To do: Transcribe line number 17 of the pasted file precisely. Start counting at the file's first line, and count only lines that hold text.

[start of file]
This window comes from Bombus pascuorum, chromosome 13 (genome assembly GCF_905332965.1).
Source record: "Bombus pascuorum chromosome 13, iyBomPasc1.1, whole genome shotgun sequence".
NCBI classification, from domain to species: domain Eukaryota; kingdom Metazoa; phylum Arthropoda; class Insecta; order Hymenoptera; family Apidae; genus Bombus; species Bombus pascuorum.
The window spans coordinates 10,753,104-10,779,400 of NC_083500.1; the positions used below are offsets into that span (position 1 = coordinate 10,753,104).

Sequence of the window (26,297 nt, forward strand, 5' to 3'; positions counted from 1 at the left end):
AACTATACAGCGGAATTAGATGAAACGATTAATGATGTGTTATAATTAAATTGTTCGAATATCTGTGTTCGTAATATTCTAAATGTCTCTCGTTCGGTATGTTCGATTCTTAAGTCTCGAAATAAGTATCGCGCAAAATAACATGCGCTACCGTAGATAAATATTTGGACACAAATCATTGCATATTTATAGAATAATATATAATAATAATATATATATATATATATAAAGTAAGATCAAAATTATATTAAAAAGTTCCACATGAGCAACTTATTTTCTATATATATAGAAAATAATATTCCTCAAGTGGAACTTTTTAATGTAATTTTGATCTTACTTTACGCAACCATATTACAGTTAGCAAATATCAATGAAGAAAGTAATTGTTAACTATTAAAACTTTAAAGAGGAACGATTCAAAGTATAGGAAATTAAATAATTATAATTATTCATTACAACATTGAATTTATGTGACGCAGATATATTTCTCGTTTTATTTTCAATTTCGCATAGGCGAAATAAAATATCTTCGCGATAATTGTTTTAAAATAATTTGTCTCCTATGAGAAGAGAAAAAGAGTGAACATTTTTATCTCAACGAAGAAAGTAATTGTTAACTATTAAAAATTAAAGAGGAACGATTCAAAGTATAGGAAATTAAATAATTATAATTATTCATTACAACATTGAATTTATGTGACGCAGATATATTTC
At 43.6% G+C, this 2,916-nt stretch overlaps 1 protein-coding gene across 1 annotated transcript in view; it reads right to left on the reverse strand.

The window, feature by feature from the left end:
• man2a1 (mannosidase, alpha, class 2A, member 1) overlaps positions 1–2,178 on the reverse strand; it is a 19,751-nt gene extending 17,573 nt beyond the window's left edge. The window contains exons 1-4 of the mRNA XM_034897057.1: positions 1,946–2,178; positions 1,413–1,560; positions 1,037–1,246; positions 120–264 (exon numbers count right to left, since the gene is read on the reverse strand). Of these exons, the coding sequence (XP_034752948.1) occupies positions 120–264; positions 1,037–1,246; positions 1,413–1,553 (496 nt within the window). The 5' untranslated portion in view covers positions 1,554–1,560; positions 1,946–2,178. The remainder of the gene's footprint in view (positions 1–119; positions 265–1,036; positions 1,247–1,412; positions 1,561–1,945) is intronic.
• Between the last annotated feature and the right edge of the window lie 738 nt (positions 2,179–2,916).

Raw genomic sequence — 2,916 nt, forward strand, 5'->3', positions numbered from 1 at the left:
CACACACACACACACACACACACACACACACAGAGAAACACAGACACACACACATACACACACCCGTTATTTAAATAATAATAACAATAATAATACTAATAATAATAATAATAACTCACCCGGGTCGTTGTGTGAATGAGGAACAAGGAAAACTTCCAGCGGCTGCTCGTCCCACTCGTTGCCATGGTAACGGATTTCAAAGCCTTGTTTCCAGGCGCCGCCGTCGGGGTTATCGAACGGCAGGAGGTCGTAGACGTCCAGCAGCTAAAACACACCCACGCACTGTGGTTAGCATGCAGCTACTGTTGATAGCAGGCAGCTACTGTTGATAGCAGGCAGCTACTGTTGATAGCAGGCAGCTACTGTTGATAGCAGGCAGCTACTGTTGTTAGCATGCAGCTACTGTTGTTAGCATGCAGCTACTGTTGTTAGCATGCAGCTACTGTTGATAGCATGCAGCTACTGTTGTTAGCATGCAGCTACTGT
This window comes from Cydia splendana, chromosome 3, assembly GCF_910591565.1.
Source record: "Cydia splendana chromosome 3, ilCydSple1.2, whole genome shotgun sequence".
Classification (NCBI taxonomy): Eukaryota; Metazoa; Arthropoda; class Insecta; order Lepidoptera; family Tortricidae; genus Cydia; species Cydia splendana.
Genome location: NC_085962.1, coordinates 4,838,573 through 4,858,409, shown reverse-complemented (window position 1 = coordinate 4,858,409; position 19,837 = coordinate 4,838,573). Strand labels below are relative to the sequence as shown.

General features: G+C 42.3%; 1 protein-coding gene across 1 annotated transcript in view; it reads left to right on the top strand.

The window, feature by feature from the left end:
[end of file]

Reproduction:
General features: G+C 42.3%; 1 protein-coding gene across 1 annotated transcript in view; it reads left to right on the top strand.